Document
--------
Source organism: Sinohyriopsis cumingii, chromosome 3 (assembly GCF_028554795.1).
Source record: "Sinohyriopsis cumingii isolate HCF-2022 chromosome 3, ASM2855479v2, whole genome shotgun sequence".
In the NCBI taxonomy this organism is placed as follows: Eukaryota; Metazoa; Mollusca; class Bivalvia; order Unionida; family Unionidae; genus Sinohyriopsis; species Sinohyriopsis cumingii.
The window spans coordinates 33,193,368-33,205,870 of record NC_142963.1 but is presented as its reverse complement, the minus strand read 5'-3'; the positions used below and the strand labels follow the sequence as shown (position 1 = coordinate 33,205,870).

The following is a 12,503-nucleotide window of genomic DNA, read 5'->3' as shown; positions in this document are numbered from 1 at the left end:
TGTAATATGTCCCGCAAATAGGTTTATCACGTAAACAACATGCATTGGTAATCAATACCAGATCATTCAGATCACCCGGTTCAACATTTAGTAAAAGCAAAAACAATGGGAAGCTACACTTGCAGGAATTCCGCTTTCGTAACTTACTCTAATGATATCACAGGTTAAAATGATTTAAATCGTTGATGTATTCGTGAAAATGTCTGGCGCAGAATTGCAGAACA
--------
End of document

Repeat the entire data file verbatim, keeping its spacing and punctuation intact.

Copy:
Source organism: Sinohyriopsis cumingii, chromosome 3 (assembly GCF_028554795.1).
Source record: "Sinohyriopsis cumingii isolate HCF-2022 chromosome 3, ASM2855479v2, whole genome shotgun sequence".
In the NCBI taxonomy this organism is placed as follows: Eukaryota; Metazoa; Mollusca; class Bivalvia; order Unionida; family Unionidae; genus Sinohyriopsis; species Sinohyriopsis cumingii.
The window spans coordinates 33,193,368-33,205,870 of record NC_142963.1 but is presented as its reverse complement, the minus strand read 5'-3'; the positions used below and the strand labels follow the sequence as shown (position 1 = coordinate 33,205,870).

The following is a 12,503-nucleotide window of genomic DNA, read 5'->3' as shown; positions in this document are numbered from 1 at the left end:
TGTAATATGTCCCGCAAATAGGTTTATCACGTAAACAACATGCATTGGTAATCAATACCAGATCATTCAGATCACCCGGTTCAACATTTAGTAAAAGCAAAAACAATGGGAAGCTACACTTGCAGGAATTCCGCTTTCGTAACTTACTCTAATGATATCACAGGTTAAAATGATTTAAATCGTTGATGTATTCGTGAAAATGTCTGGCGCAGAATTGCAGAACA